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Sir John Bourn, head of the National Audit Office, has welcomed progress made by the Charity Commission in tackling concerns previously raised about its performance by the National Audit Office and the Public Accounts Committee. Scope for further improvement remains, however, particularly in the Commission’s approach to investigation where problems arise among registered charities and in its oversight of charitable trustees.

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The main findings in today’s NAO report on the Charity Commission include the following.

  • Proven cases of maladministration or abuse among registered charities are relatively rare. The Commission is completing its investigations more quickly but there are weaknesses in the Commission’s approach to deciding the scope of investigations, in its approach to monitoring the progress of investigation cases and in its arrangements for ensuring that effective remedial action is taken by charities. The Commission is responding with a one third increase this year in planned spending on investigations.
  • The Commission is scrutinising applications for registration for charitable status more rigorously, and the Commission has also improved its procedures for checking whether prospective trustees of new charities are disqualified from acting as trustees. There are, however, no equivalent arrangements for checking trustees appointed to existing charities.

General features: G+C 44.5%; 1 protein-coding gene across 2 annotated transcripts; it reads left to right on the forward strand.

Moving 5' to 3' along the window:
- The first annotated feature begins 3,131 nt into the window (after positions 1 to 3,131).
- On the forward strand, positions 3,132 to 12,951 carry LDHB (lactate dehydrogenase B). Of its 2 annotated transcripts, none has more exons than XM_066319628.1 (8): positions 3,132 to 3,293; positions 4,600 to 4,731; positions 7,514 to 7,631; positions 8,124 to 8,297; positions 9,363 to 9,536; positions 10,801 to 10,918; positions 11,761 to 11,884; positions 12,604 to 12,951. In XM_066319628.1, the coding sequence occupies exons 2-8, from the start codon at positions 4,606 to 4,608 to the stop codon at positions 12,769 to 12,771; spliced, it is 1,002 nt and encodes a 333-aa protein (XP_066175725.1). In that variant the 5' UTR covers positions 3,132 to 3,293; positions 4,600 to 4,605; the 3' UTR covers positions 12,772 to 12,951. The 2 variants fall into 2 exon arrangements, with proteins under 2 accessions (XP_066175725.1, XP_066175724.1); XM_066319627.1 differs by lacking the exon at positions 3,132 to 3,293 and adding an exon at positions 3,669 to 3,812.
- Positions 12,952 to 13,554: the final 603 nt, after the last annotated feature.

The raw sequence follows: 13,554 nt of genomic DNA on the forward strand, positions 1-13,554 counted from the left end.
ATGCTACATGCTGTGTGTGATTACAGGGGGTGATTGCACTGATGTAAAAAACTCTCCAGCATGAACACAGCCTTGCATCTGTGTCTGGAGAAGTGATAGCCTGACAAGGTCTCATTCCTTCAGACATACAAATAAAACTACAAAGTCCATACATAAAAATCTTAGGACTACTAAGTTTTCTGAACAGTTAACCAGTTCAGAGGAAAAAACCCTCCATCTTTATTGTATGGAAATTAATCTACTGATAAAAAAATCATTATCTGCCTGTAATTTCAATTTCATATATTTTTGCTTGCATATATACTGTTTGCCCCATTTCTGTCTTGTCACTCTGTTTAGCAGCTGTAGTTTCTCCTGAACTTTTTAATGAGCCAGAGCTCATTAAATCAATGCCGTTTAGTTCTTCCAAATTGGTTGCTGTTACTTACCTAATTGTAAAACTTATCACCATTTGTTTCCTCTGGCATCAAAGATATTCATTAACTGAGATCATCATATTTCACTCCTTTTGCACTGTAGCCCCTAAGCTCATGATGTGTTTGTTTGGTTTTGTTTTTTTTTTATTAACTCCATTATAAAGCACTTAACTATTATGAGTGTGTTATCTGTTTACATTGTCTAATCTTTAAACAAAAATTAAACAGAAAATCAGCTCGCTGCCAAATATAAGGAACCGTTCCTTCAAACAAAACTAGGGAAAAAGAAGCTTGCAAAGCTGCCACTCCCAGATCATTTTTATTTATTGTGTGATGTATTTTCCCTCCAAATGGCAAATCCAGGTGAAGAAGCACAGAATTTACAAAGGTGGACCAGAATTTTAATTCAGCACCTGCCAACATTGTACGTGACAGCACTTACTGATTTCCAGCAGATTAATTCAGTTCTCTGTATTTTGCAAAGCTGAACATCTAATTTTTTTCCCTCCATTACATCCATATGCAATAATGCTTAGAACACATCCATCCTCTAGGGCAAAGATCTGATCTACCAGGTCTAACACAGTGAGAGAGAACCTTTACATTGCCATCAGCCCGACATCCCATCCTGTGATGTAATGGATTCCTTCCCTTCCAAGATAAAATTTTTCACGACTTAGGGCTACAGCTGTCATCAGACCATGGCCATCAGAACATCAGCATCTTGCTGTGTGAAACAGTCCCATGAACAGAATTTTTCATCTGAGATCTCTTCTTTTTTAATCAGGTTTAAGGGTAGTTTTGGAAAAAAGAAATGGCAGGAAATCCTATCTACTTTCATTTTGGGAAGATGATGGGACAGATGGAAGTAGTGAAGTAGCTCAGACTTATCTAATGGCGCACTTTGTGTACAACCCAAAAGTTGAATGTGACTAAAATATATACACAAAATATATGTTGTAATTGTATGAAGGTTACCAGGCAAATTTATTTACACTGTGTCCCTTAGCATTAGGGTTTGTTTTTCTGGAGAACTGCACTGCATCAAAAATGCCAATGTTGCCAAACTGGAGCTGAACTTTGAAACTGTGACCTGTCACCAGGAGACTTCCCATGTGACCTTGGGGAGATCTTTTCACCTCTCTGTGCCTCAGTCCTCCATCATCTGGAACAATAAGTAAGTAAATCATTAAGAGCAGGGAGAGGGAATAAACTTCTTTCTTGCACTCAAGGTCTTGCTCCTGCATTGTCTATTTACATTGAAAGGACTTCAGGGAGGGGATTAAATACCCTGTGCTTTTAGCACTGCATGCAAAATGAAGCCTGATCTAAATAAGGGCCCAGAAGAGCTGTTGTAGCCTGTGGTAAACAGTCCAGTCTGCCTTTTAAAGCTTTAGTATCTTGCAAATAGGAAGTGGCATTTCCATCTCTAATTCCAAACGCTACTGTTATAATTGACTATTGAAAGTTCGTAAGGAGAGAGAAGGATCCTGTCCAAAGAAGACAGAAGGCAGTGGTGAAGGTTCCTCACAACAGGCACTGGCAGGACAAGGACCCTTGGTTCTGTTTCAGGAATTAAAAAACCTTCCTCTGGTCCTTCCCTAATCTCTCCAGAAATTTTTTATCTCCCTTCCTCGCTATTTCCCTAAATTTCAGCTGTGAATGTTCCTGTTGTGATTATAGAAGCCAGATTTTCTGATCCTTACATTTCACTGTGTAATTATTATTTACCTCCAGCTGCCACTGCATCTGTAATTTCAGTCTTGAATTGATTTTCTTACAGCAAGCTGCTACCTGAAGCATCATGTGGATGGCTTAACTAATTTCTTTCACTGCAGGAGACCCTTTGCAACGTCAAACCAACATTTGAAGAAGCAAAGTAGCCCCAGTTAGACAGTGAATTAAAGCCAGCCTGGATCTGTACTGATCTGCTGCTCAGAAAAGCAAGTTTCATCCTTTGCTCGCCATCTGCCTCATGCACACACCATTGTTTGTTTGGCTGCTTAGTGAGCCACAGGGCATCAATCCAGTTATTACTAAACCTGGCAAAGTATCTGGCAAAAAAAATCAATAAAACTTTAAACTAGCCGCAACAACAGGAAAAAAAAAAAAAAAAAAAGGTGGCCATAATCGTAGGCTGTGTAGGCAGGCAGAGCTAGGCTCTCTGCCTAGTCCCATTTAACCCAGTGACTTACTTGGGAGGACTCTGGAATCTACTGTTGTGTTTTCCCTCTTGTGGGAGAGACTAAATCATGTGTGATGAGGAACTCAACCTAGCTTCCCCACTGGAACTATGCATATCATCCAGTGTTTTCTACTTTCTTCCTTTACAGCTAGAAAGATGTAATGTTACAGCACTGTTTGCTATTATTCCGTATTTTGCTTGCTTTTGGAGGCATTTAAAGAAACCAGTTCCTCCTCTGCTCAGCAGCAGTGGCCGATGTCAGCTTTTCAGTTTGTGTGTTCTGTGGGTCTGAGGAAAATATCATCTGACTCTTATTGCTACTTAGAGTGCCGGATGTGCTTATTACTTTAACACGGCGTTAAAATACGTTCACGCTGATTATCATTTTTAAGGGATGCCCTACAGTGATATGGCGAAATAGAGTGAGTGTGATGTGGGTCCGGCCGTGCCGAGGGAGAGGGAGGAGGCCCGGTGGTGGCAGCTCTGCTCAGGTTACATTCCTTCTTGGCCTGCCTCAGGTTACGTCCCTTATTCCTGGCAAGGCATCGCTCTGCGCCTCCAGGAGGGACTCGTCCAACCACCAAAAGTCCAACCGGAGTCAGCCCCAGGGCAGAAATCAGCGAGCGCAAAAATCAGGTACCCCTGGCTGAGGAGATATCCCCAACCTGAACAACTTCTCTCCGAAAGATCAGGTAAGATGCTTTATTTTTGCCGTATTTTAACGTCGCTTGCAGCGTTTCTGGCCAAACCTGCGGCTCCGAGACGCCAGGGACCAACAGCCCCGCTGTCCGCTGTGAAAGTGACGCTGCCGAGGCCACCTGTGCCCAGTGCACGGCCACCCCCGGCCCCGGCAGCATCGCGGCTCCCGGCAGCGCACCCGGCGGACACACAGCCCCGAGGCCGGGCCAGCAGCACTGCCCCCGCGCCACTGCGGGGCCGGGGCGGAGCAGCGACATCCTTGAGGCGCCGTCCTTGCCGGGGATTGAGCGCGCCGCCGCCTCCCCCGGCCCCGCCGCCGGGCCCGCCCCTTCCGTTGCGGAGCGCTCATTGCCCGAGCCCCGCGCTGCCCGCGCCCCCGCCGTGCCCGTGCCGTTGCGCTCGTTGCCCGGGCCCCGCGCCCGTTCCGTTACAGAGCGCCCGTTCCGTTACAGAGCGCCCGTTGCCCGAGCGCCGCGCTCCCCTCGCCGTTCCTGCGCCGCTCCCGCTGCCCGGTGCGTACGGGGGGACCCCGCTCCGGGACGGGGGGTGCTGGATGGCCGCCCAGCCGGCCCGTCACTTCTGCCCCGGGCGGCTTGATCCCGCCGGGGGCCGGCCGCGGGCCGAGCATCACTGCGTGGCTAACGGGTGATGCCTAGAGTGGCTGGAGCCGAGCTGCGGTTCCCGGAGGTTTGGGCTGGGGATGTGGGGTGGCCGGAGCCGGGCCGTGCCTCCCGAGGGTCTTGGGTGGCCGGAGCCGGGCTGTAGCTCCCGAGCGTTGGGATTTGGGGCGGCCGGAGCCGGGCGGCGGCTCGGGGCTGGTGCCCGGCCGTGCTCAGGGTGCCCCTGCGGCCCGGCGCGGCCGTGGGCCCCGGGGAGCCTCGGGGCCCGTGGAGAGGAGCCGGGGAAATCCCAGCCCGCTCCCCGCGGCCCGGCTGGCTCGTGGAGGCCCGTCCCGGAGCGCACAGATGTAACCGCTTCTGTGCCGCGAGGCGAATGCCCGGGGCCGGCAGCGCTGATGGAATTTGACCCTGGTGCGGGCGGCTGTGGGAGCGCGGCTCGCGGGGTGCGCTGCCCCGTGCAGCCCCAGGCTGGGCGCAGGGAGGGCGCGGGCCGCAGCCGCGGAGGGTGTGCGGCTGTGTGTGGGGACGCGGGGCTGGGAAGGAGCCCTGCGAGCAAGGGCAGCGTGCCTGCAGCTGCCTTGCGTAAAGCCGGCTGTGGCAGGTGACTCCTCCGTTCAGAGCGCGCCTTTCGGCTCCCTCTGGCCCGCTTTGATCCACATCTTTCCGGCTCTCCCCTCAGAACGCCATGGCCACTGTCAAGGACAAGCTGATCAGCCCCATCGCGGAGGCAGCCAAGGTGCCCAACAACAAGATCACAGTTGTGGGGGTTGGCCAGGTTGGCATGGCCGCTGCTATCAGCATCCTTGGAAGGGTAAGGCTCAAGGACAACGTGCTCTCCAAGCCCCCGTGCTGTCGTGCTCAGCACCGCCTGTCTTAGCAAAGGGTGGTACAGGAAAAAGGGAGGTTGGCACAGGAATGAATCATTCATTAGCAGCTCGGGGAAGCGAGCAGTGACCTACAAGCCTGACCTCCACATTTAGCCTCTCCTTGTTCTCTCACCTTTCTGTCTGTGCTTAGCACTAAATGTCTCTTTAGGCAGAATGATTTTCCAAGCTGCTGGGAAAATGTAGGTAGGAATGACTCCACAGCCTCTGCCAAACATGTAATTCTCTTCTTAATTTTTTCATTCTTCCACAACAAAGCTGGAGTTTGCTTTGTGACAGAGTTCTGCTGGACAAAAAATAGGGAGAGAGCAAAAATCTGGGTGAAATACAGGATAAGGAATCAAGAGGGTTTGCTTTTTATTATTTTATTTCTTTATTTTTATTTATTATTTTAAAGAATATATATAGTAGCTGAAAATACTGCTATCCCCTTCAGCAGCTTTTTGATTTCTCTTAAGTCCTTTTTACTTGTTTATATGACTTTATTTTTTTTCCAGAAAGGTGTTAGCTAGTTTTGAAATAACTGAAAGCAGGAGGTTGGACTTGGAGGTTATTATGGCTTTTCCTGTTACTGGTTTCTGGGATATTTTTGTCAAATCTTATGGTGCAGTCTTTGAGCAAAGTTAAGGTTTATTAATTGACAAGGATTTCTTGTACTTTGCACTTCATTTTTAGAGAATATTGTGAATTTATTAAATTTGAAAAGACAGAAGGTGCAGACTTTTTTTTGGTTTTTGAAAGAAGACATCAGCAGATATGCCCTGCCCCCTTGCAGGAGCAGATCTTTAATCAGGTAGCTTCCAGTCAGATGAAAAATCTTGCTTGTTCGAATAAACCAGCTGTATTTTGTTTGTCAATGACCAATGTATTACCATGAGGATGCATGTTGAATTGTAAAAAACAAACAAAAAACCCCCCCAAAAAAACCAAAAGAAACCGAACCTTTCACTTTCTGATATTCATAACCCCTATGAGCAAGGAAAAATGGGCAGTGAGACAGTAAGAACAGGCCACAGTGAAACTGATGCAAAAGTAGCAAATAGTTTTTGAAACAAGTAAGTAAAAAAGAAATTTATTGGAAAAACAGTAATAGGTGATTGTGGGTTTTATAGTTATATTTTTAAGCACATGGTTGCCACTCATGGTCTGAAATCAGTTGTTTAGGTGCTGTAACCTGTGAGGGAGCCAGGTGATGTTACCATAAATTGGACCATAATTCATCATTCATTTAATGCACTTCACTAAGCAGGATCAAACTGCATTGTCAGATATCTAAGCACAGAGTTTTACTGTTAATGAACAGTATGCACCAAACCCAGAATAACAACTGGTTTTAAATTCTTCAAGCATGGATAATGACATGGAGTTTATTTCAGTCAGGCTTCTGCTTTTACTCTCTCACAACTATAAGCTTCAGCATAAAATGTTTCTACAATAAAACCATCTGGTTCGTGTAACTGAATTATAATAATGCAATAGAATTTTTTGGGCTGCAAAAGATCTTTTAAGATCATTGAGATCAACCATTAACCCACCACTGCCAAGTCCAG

• Customer satisfaction with the Commission’s advice and support remains high, and demand for these services has risen by more than 42 per cent in the past five years. The Commission is having some difficulties in dealing with this increase, and the number of cases carried forward from one year to the next rose from 4,500 in 1996-97 to 9,200 in 2000-01.
  • The Commission has made a significant effort to improve the quality and timeliness of the annual information it collects from charities. Its monitoring procedures could still be enhanced to help identify potential weaknesses in the governance of charities. The Commission should encourage charities to do more to demonstrate that they are using charitable funds efficiently and effectively.

The NAO recommends that the Commission build on its current progress by:

  • clearly defining the scope and objectives of its inquiries into the conduct of charities at the outset and basing these on a formal assessment of the risks to be tackled;
  • where serious weaknesses are identified, checking that remedial action is taken by charities;
  • issuing good practice guidance to help charities identify, recruit and appoint new trustees, including checks on applicant’s eligibility to act as a trustee, and establishing arrangements for ensuring charities adopt best practice;
  • encouraging larger charities to provide in their annual reports more information on the efficiency and effectiveness with which they have used charitable funds; making it clear what was achieved against what was planned and explaining any significant variance;
  • comparing the financial performance of similar groups of charities, for example, the ratio of fundraising costs to funds raised; and, by making the results of these analyses publicly available, provide a benchmark for charities and donors to use; and
  • monitoring the risks to good governance in charities by seeking information on, for example, the turnover of trustees, the number of full trustee meetings, and the average attendance at meetings.


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